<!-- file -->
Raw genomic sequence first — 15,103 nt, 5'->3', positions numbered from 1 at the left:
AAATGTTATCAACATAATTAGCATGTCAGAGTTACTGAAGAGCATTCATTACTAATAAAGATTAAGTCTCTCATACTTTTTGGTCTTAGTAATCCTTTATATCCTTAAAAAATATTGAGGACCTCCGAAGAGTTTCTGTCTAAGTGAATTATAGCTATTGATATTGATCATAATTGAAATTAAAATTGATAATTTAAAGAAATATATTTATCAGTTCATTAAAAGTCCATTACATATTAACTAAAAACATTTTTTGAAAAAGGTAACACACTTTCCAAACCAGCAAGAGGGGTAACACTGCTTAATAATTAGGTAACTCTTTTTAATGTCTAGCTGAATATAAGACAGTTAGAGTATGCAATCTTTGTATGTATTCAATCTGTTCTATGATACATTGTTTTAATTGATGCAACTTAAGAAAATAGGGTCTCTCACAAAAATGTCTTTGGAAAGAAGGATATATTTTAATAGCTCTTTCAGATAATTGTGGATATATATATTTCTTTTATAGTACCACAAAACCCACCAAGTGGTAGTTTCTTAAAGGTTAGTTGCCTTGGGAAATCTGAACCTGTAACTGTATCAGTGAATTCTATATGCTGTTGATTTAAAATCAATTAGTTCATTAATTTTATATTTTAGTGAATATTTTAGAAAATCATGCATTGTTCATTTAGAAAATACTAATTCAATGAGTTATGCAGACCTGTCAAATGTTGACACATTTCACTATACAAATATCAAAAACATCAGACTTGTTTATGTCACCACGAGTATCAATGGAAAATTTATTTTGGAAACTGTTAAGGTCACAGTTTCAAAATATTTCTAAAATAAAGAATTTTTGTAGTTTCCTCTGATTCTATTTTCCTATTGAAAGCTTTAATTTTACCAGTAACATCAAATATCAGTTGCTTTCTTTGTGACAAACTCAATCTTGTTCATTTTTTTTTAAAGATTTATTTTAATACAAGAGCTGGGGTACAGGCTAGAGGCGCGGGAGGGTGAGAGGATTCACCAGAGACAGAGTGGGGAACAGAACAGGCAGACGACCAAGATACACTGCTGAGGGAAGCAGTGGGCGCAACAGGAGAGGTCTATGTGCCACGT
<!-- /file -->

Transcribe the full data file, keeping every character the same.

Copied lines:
Raw genomic sequence first — 15,103 nt, 5'->3', positions numbered from 1 at the left:
AAATGTTATCAACATAATTAGCATGTCAGAGTTACTGAAGAGCATTCATTACTAATAAAGATTAAGTCTCTCATACTTTTTGGTCTTAGTAATCCTTTATATCCTTAAAAAATATTGAGGACCTCCGAAGAGTTTCTGTCTAAGTGAATTATAGCTATTGATATTGATCATAATTGAAATTAAAATTGATAATTTAAAGAAATATATTTATCAGTTCATTAAAAGTCCATTACATATTAACTAAAAACATTTTTTGAAAAAGGTAACACACTTTCCAAACCAGCAAGAGGGGTAACACTGCTTAATAATTAGGTAACTCTTTTTAATGTCTAGCTGAATATAAGACAGTTAGAGTATGCAATCTTTGTATGTATTCAATCTGTTCTATGATACATTGTTTTAATTGATGCAACTTAAGAAAATAGGGTCTCTCACAAAAATGTCTTTGGAAAGAAGGATATATTTTAATAGCTCTTTCAGATAATTGTGGATATATATATTTCTTTTATAGTACCACAAAACCCACCAAGTGGTAGTTTCTTAAAGGTTAGTTGCCTTGGGAAATCTGAACCTGTAACTGTATCAGTGAATTCTATATGCTGTTGATTTAAAATCAATTAGTTCATTAATTTTATATTTTAGTGAATATTTTAGAAAATCATGCATTGTTCATTTAGAAAATACTAATTCAATGAGTTATGCAGACCTGTCAAATGTTGACACATTTCACTATACAAATATCAAAAACATCAGACTTGTTTATGTCACCACGAGTATCAATGGAAAATTTATTTTGGAAACTGTTAAGGTCACAGTTTCAAAATATTTCTAAAATAAAGAATTTTTGTAGTTTCCTCTGATTCTATTTTCCTATTGAAAGCTTTAATTTTACCAGTAACATCAAATATCAGTTGCTTTCTTTGTGACAAACTCAATCTTGTTCATTTTTTTTTAAAGATTTATTTTAATACAAGAGCTGGGGTACAGGCTAGAGGCGCGGGAGGGTGAGAGGATTCACCAGAGACAGAGTGGGGAACAGAACAGGCAGACGACCAAGATACACTGCTGAGGGAAGCAGTGGGCGCAACAGGAGAGGTCTATGTGCCACGT